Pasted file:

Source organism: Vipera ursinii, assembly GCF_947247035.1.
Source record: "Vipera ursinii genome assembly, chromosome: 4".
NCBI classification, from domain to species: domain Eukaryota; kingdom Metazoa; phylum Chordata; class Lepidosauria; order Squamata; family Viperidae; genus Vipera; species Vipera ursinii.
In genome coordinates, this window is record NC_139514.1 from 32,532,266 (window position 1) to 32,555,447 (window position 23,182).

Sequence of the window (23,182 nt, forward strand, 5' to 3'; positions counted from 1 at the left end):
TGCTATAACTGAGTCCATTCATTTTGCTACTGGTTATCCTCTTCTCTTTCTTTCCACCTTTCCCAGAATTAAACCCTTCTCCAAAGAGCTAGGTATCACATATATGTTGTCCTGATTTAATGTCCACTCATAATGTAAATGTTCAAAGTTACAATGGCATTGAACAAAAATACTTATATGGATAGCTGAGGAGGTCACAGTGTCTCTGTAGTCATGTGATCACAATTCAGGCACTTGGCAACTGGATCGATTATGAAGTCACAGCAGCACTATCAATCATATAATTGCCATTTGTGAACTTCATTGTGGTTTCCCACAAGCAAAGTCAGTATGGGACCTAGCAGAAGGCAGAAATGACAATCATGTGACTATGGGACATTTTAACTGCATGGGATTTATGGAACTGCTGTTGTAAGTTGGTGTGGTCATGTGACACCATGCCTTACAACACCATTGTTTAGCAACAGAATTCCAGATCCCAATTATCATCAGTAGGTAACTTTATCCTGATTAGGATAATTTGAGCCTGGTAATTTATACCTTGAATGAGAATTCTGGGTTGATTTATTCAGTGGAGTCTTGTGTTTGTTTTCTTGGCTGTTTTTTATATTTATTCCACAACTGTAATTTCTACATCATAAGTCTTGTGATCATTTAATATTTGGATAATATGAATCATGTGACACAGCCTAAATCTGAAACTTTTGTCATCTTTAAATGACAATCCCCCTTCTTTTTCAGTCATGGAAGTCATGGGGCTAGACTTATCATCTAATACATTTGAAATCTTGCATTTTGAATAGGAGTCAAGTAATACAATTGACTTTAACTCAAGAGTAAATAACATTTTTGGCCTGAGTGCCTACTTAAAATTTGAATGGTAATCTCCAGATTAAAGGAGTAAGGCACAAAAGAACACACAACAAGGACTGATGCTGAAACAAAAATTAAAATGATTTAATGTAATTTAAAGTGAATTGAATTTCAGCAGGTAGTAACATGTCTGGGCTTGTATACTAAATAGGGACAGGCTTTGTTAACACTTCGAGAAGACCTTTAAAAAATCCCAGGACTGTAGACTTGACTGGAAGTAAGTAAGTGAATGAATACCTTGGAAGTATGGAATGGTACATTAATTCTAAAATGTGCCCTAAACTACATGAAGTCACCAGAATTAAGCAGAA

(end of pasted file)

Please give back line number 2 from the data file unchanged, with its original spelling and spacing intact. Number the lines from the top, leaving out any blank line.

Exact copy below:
Source record: "Vipera ursinii genome assembly, chromosome: 4".